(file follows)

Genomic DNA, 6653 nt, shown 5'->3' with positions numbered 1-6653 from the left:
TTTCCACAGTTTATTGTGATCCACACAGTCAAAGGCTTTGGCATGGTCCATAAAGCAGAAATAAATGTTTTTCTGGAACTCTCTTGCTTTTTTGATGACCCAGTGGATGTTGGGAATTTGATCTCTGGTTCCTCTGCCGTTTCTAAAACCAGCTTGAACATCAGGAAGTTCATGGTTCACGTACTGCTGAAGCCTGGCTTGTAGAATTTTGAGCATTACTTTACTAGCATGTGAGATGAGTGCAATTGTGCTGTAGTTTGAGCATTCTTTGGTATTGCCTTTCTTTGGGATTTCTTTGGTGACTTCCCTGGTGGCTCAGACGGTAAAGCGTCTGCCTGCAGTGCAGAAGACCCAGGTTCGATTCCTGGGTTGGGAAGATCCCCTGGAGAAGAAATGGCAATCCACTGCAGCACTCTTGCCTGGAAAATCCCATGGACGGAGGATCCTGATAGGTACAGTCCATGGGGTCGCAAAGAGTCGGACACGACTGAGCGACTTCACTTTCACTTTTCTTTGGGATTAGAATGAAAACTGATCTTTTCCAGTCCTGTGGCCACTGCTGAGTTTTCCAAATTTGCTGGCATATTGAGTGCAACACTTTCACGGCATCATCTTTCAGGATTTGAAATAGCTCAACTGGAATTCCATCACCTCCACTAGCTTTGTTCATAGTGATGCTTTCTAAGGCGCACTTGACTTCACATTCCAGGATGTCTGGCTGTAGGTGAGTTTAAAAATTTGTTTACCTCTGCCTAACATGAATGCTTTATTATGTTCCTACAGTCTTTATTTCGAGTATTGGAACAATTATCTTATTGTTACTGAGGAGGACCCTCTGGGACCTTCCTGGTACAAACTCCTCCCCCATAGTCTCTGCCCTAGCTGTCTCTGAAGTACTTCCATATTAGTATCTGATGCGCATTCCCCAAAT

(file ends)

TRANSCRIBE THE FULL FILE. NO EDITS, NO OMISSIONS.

Genomic DNA, 6653 nt, shown 5'->3' with positions numbered 1-6653 from the left:
TTTCCACAGTTTATTGTGATCCACACAGTCAAAGGCTTTGGCATGGTCCATAAAGCAGAAATAAATGTTTTTCTGGAACTCTCTTGCTTTTTTGATGACCCAGTGGATGTTGGGAATTTGATCTCTGGTTCCTCTGCCGTTTCTAAAACCAGCTTGAACATCAGGAAGTTCATGGTTCACGTACTGCTGAAGCCTGGCTTGTAGAATTTTGAGCATTACTTTACTAGCATGTGAGATGAGTGCAATTGTGCTGTAGTTTGAGCATTCTTTGGTATTGCCTTTCTTTGGGATTTCTTTGGTGACTTCCCTGGTGGCTCAGACGGTAAAGCGTCTGCCTGCAGTGCAGAAGACCCAGGTTCGATTCCTGGGTTGGGAAGATCCCCTGGAGAAGAAATGGCAATCCACTGCAGCACTCTTGCCTGGAAAATCCCATGGACGGAGGATCCTGATAGGTACAGTCCATGGGGTCGCAAAGAGTCGGACACGACTGAGCGACTTCACTTTCACTTTTCTTTGGGATTAGAATGAAAACTGATCTTTTCCAGTCCTGTGGCCACTGCTGAGTTTTCCAAATTTGCTGGCATATTGAGTGCAACACTTTCACGGCATCATCTTTCAGGATTTGAAATAGCTCAACTGGAATTCCATCACCTCCACTAGCTTTGTTCATAGTGATGCTTTCTAAGGCGCACTTGACTTCACATTCCAGGATGTCTGGCTGTAGGTGAGTTTAAAAATTTGTTTACCTCTGCCTAACATGAATGCTTTATTATGTTCCTACAGTCTTTATTTCGAGTATTGGAACAATTATCTTATTGTTACTGAGGAGGACCCTCTGGGACCTTCCTGGTACAAACTCCTCCCCCATAGTCTCTGCCCTAGCTGTCTCTGAAGTACTTCCATATTAGTATCTGATGCGCATTCCCCAAAT